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Boom time for Kannada cinema

January 20, 2006 16:34 IST

JogiThe year 2005 saw the Rs 200-crore Kannada film industry come out of the woods. It also saw the biggest hit in Kannada cinema history, in terms of collections -- Jogi.

Industry insiders expect this Shivrajkumar starrer (left) to rake in close to Rs 14 crore, phenomenal by regional cinema standards. Several others have seen multi-crore collections too.

"Strong storylines have helped," says K V Chandrashekar, a prominent exhibitor. "The improved production quality, in addition to good direction, also played a crucial role in ensuring that cinema buffs returned to watch movies again and again."

The high success rate has also meant fewer Kannada films, despite fewer Hindi releases in the South Indian state of Karnataka, where the language is spoken. Only 70 Kannada films were released in 2005, as compared to 99 the year before.

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With an estimated four of every five releases having succeeded -- a strike rate Hindi cinema would give arms and legs for -- the industry seems to be in high gear indeed.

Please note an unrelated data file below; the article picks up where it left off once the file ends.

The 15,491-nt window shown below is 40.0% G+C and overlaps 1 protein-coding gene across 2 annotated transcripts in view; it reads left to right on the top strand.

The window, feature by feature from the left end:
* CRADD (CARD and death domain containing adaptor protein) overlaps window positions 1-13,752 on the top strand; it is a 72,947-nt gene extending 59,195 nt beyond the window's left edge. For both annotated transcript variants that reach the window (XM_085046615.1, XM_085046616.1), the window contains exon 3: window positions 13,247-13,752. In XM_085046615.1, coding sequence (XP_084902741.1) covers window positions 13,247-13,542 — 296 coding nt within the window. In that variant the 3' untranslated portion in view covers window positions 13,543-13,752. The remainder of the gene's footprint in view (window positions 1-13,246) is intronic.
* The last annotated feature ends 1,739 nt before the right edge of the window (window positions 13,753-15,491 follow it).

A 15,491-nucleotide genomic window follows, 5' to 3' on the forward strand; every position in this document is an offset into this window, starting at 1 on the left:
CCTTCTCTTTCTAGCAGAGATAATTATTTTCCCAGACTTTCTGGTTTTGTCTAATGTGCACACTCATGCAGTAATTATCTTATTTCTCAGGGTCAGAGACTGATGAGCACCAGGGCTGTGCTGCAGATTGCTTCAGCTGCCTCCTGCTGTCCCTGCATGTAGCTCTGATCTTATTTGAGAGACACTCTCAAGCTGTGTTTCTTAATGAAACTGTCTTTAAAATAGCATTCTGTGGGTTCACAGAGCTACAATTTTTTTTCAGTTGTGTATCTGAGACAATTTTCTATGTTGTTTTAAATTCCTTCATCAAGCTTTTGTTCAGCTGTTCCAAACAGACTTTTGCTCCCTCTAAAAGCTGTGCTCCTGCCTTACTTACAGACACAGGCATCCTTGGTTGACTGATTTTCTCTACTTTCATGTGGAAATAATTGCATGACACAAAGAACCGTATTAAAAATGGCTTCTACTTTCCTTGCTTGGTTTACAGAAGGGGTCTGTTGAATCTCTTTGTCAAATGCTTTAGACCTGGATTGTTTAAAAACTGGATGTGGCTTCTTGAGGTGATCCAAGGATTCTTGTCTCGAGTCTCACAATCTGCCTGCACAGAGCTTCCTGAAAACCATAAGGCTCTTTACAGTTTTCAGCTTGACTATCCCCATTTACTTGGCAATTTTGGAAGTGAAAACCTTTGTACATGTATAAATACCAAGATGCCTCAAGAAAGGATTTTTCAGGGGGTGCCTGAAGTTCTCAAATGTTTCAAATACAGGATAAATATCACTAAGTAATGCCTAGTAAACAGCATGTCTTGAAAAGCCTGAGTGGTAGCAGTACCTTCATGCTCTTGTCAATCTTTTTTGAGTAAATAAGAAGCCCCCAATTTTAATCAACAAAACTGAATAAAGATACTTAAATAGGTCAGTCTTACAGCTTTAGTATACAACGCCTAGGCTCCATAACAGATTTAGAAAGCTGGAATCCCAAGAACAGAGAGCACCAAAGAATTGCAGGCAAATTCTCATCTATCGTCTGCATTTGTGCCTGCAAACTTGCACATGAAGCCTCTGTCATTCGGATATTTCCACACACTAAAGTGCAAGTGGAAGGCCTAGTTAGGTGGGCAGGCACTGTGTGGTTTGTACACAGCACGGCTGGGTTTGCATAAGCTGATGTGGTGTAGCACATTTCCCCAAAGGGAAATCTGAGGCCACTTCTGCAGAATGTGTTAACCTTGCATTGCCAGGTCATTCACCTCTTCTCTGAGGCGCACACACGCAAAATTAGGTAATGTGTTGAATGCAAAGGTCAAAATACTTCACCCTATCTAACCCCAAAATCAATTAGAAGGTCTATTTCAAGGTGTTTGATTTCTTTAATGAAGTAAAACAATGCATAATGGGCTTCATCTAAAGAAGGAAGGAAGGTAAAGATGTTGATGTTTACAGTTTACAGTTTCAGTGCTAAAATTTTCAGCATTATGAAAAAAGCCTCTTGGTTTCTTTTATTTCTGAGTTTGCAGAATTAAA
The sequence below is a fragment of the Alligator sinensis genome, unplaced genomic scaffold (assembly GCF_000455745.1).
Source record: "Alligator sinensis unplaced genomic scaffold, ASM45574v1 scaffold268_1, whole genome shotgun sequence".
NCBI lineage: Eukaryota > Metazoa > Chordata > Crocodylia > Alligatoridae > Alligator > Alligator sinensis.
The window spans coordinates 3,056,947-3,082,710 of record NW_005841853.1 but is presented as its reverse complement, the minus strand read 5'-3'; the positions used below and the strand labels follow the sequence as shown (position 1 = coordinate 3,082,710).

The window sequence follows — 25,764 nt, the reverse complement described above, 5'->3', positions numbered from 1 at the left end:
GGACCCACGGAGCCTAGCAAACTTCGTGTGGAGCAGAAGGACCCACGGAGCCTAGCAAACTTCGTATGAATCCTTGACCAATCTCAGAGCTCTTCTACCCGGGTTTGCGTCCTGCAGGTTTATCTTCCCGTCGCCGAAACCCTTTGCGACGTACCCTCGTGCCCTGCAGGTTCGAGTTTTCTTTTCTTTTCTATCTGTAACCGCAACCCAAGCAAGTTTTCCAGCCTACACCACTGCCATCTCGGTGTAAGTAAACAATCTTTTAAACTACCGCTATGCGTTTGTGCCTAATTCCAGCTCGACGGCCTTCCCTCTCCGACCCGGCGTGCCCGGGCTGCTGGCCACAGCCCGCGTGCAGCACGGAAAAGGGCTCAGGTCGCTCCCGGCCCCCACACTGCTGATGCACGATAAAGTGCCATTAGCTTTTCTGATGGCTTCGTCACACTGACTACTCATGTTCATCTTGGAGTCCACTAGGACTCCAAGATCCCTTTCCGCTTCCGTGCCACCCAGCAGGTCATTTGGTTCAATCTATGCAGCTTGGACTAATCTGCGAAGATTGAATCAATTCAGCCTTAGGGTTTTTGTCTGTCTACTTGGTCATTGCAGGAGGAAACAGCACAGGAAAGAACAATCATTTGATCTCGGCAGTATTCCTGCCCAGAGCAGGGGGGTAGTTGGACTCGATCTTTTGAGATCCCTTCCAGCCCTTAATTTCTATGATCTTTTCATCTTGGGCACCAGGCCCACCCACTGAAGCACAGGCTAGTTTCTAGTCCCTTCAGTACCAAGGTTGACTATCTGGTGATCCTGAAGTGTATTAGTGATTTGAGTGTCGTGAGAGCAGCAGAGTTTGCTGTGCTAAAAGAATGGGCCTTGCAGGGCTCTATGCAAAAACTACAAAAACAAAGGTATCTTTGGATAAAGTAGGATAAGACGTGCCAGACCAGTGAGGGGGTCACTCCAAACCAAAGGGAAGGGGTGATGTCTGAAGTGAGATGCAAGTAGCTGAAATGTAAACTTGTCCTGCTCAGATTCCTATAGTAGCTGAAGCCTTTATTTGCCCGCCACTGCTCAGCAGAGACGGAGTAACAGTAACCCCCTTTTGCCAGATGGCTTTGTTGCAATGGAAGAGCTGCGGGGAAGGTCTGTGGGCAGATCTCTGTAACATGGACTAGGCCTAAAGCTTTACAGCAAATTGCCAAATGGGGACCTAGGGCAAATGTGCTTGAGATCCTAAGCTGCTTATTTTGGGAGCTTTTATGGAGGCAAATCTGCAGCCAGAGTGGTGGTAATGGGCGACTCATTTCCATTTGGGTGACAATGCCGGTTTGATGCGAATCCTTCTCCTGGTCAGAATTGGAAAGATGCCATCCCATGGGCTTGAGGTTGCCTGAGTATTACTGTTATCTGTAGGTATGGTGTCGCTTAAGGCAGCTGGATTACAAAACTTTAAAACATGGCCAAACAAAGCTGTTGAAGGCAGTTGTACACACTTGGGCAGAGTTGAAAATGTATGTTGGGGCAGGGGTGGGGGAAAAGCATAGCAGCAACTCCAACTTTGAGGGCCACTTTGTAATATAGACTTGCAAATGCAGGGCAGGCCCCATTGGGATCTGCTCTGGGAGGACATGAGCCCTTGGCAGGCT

This has had a cascading effect. Many producers have kept their plans in abeyance so that they may not be saddled with high-cost borrowings. Interest rates for cine ventures are as high as 10 per cent a month.

Given this, according to one producer, it is not wise to invest in production if you are not sure of finding a hall to exhibit the movie early enough while it is still fresh. A typical 'big-budget' Kannada film takes around Rs 2-3 crore to make, which is cheap by Hindi film standards, but bank funding of Kannada films is still almost non-existent.

The good news is the industry is expected to keep its momentum. However, one cannot expect much higher revenues in 2006 because the availability of screens is a constraint.

ShreeAccording to H N Gangaraju, President, Karnataka Film Chamber of Commerce, 2006 has several big budget movies waiting to be released. Among these are Shree, starring Vijayaraghavan (right), and Tanthege Takka Maga, with Upendra.

Piracy, or the lack of it, has played a role in the industry's revival too. "The prevalence of video piracy was very high in other languages, and this in turn had a positive effect on Kannada movies. Non-Kannada movies had poor collections. Hindi movies saw a considerable drop because the releases had happened only in 12-15 theatres, and mostly in multiplexes," notes Chandrashekar.

But even if other language films were to put up a better show, Kannada filmmakers won't complain. They know their market.

Praveen Bose